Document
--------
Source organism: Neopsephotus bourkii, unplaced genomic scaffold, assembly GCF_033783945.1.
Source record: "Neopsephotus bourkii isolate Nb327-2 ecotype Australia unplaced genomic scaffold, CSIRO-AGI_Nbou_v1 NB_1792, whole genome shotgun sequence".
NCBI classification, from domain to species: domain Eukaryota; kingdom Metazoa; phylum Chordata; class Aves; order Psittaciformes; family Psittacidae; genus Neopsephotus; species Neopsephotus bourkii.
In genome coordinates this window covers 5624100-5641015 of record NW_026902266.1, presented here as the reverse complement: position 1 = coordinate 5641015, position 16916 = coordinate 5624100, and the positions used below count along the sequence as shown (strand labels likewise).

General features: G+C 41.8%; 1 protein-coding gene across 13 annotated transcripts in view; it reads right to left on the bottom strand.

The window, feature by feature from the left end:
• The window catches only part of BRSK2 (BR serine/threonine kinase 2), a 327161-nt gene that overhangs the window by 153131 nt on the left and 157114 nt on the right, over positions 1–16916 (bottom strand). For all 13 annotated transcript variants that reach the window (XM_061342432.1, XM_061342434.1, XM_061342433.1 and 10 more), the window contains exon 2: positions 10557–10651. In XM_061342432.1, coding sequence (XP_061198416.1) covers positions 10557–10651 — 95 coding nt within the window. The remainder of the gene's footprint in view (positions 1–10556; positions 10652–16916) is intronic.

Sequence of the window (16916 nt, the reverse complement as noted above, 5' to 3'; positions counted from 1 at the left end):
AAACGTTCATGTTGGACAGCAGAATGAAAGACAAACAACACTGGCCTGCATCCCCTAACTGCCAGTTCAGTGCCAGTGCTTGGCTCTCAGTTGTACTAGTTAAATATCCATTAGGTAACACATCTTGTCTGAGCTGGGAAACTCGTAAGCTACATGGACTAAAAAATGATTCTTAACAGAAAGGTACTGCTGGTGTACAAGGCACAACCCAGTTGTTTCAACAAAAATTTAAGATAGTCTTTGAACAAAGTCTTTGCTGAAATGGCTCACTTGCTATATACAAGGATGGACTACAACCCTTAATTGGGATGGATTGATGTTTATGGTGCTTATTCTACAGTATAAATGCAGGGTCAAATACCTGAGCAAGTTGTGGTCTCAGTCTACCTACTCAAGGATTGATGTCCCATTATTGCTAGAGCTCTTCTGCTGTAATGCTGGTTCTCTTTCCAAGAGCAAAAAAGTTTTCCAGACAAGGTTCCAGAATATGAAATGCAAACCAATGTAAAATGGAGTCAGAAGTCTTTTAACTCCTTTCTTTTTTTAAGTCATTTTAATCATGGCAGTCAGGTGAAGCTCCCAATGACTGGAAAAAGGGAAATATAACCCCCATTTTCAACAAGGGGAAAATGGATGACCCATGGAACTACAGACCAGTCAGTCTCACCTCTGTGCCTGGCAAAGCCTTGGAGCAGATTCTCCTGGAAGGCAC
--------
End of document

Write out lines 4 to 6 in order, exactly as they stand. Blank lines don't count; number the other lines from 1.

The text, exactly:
In genome coordinates this window covers 5624100-5641015 of record NW_026902266.1, presented here as the reverse complement: position 1 = coordinate 5641015, position 16916 = coordinate 5624100, and the positions used below count along the sequence as shown (strand labels likewise).

General features: G+C 41.8%; 1 protein-coding gene across 13 annotated transcripts in view; it reads right to left on the bottom strand.

The window, feature by feature from the left end: